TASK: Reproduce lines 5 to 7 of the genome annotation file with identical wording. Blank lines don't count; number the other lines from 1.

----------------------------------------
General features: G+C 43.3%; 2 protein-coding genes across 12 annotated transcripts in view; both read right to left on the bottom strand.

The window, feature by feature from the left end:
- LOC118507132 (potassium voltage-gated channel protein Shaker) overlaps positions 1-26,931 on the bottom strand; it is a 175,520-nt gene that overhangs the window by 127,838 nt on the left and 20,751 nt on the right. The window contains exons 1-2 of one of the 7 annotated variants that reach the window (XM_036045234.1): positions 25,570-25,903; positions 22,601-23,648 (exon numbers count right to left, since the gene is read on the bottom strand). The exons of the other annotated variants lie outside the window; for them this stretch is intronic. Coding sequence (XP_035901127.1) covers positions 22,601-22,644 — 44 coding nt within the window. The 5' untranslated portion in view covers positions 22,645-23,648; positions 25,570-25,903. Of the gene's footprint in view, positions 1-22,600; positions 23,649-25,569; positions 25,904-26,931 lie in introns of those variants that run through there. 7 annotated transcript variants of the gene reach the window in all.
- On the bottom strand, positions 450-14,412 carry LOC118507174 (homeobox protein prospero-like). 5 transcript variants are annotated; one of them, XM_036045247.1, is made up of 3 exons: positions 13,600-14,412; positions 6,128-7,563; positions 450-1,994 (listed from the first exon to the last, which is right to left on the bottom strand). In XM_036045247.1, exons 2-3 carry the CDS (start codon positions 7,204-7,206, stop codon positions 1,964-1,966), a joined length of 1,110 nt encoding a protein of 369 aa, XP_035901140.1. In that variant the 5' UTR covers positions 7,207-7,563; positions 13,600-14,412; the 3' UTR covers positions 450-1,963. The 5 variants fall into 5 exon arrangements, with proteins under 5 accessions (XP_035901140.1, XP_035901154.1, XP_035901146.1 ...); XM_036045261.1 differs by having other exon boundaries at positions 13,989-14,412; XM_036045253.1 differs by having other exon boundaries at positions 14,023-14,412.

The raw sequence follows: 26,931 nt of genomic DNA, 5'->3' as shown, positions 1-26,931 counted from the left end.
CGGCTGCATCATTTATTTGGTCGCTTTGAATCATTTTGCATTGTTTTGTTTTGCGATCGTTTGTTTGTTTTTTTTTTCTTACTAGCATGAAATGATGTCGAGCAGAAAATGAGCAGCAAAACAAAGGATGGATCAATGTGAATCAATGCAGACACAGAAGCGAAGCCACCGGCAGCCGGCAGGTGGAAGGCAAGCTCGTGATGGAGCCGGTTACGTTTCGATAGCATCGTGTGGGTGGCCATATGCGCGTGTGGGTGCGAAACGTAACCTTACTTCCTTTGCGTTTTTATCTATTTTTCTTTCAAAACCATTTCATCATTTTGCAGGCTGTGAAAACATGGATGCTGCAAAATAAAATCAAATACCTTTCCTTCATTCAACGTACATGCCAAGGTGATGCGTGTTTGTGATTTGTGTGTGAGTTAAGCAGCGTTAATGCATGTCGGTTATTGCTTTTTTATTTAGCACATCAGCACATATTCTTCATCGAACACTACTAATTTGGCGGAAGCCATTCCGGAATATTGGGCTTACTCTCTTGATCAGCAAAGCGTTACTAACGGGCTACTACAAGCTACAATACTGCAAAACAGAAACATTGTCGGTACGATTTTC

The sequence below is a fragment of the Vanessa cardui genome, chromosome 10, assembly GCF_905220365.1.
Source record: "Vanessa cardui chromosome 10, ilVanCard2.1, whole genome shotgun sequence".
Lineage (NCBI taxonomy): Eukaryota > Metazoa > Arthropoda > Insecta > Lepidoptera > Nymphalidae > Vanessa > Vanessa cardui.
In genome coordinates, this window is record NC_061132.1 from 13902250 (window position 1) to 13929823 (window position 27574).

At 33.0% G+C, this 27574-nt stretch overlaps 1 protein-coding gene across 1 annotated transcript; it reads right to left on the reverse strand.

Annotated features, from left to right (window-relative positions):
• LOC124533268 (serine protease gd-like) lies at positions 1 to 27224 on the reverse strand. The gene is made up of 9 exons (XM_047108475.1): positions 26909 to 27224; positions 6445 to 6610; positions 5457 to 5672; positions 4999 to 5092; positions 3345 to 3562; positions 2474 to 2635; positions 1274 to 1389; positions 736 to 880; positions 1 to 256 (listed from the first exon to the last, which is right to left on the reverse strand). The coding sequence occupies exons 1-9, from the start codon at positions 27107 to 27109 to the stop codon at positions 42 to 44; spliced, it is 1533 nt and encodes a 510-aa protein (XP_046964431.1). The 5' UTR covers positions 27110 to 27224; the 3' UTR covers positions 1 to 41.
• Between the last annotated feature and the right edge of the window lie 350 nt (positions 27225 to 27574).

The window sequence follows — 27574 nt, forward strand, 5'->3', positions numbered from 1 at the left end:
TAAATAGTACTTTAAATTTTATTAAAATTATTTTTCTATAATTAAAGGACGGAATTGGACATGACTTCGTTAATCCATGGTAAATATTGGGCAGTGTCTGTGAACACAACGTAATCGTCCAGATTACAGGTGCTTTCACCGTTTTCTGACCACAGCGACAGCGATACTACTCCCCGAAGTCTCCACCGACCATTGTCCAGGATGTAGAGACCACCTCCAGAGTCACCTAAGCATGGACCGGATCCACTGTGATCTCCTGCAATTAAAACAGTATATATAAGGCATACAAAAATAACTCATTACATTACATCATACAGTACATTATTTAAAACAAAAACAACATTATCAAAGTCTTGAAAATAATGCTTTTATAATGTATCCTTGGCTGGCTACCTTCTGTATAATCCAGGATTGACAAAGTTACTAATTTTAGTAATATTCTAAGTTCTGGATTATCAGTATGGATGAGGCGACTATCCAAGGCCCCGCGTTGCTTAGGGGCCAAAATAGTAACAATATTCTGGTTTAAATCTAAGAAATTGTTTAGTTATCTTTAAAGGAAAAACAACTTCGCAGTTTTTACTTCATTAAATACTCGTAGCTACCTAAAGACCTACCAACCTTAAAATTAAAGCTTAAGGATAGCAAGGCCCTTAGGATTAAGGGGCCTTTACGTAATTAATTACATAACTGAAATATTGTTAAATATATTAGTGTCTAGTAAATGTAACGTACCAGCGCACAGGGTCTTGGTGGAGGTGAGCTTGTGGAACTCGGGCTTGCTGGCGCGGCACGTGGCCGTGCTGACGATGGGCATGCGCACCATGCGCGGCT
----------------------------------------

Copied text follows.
The raw sequence follows: 26,931 nt of genomic DNA, 5'->3' as shown, positions 1-26,931 counted from the left end.
CGGCTGCATCATTTATTTGGTCGCTTTGAATCATTTTGCATTGTTTTGTTTTGCGATCGTTTGTTTGTTTTTTTTTTCTTACTAGCATGAAATGATGTCGAGCAGAAAATGAGCAGCAAAACAAAGGATGGATCAATGTGAATCAATGCAGACACAGAAGCGAAGCCACCGGCAGCCGGCAGGTGGAAGGCAAGCTCGTGATGGAGCCGGTTACGTTTCGATAGCATCGTGTGGGTGGCCATATGCGCGTGTGGGTGCGAAACGTAACCTTACTTCCTTTGCGTTTTTATCTATTTTTCTTTCAAAACCATTTCATCATTTTGCAGGCTGTGAAAACATGGATGCTGCAAAATAAAATCAAATACCTTTCCTTCATTCAACGTACATGCCAAGGTGATGCGTGTTTGTGATTTGTGTGTGAGTTAAGCAGCGTTAATGCATGTCGGTTATTGCTTTTTTATTTAGCACATCAGCACATATTCTTCATCGAACACTACTAATTTGGCGGAAGCCATTCCGGAATATTGGGCTTACTCTCTTGATCAGCAAAGCGTTACTAACGGGCTACTACAAGCTACAATACTGCAAAACAGAAACATTGTCGGTACGATTTTC

The sequence below is a fragment of the Vanessa cardui genome, chromosome 10, assembly GCF_905220365.1.